SLIDE DECK

https://drive.google.com/file/d/1qS1gnB5rgUvuDK7OVBeWwnBPD6KflQck/view?usp=sharing

Introduction

In Berkeley, there are numerous students from low-income backgrounds that frequently source groceries and other food items from the Berkeley Student Food Collective. Current social-distancing and shelter-in-place policies have caused the Berkeley Student Food Collective and many of these similar services and organizations in the Berkeley area to slow or cease operations. Furthermore, some of our team members have directly witnessed increased instances of domestic abuse, which limits a victim’s resources, network, and safe spaces, as a result of the shelter-in-place state mandates. Finally, not only has there been confusion among local communities, but the constant reports of people panic-buying groceries and other household amenities has thrown the availability of common necessities into jeopardy.

We were interested if similar problems were plaguing other communities, and through researching numerous current statistics and articles, found that many low-resource families are facing major problems associated with securing food, health care, utilities, and support. The problem is also most likely exacerbated by harm to local businesses and current job-loss trends.

Inspiration

We were inspired by the Berkeley Community Help Doc, a short-lived Google Sheet where local students would list resources they found or provided, as well as the many communities and groups across the globe that have been attempting to do something similar. We sought inspiration from European food-waste-reduction and volunteer-delivery services, like Fikk, Pool Farm, HelpingHands, and Karma.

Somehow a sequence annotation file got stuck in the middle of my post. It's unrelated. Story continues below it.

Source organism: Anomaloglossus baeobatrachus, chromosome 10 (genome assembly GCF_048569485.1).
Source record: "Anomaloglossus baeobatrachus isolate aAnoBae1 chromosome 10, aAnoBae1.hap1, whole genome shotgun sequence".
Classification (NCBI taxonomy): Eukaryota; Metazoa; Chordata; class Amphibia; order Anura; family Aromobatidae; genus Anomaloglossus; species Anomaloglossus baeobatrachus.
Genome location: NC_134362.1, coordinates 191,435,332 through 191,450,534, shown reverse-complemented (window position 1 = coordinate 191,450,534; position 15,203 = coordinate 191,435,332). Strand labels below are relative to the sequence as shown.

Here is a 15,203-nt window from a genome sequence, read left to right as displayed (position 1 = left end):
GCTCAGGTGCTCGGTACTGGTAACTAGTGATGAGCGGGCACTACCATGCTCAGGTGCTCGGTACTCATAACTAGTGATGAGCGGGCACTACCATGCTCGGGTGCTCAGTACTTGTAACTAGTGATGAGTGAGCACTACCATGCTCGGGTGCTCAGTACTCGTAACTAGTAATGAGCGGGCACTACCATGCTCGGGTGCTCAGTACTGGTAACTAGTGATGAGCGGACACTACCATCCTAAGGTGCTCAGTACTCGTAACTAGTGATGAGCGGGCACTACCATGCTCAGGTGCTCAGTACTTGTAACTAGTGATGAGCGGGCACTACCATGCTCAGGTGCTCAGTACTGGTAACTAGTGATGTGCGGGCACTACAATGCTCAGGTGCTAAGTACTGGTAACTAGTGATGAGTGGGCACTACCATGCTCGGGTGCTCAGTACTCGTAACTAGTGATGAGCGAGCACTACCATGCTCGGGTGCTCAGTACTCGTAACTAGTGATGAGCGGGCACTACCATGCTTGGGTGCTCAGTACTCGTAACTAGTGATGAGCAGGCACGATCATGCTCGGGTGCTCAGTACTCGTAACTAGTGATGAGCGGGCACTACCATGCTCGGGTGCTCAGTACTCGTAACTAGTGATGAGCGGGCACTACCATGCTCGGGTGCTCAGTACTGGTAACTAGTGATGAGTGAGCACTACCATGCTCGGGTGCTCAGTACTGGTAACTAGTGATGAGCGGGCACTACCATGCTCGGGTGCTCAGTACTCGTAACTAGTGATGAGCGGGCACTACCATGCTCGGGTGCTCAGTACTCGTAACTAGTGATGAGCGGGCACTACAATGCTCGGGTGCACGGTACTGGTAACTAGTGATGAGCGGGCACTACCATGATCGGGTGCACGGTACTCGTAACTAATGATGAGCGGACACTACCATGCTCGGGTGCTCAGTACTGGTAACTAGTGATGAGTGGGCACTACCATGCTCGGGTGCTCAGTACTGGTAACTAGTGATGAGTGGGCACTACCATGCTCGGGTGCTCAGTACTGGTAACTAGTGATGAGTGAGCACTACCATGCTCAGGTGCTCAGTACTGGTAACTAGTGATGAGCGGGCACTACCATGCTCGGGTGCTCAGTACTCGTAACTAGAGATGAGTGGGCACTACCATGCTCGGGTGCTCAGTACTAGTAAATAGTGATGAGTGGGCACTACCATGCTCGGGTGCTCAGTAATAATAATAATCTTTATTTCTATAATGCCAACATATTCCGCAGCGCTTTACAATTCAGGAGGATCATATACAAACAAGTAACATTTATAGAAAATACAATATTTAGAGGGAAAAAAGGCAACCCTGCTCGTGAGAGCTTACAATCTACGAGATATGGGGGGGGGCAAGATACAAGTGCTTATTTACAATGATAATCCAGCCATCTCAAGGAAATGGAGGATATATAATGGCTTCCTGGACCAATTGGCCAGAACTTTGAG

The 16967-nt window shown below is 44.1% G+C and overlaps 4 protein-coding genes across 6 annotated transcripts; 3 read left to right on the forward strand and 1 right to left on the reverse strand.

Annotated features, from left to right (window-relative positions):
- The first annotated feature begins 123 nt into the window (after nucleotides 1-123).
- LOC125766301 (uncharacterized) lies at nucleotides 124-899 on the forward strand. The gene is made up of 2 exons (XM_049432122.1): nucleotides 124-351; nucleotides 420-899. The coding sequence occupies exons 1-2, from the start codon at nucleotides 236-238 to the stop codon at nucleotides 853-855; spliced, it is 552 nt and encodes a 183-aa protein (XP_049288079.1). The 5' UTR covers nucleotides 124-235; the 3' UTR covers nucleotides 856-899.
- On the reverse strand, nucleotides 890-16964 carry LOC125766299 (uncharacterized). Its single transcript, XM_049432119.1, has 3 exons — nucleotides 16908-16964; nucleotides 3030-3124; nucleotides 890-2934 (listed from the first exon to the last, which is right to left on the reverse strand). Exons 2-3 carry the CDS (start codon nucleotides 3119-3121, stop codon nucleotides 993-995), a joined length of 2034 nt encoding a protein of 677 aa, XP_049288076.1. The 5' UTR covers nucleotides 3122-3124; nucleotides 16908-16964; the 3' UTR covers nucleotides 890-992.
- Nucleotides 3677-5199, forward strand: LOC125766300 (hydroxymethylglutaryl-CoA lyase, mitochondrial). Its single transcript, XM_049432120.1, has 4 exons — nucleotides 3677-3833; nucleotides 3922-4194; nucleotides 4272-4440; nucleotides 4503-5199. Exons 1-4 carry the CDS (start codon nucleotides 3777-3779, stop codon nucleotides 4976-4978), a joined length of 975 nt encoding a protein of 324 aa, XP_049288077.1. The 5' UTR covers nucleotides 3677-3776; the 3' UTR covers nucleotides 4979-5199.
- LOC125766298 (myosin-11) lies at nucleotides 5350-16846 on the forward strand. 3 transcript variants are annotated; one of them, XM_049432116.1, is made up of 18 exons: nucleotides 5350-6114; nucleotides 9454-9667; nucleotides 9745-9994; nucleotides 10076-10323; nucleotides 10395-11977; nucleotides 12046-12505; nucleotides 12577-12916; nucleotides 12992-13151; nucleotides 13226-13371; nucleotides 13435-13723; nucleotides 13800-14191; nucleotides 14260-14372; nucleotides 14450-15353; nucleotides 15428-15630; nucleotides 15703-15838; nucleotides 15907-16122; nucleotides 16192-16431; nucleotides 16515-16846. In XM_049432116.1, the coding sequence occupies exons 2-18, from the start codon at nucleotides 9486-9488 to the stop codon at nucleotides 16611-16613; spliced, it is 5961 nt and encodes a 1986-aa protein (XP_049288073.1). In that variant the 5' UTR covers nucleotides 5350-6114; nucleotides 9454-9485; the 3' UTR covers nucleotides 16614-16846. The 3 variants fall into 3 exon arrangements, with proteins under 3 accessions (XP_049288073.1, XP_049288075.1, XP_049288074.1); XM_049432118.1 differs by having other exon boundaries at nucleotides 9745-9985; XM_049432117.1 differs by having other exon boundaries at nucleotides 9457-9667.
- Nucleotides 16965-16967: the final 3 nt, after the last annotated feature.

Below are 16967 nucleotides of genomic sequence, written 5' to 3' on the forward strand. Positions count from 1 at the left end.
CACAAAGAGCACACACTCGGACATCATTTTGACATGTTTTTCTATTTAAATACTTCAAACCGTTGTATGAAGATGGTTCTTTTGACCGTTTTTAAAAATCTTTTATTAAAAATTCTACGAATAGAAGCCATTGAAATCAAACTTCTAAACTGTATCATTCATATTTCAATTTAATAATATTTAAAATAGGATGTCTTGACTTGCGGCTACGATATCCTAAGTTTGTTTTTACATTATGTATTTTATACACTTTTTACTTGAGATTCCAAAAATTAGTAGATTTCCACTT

However, we noticed an extreme disconnect in well-intentioned initiatives and a lack of central organization; an oversaturation of tiny databases for different resources made finding exactly what you needed extremely difficult.

We decided to model our centralized platform, the COVID Collective, after the Berkeley spreadsheet, in order to connect people who would contribute their resources to those who are in need - those who are most impacted by necessary pandemic policies.

What We Used

For wireframing, user flow, and design prototyping, we turned to Adobe Illustrator and Adobe XD for logo and application mockups.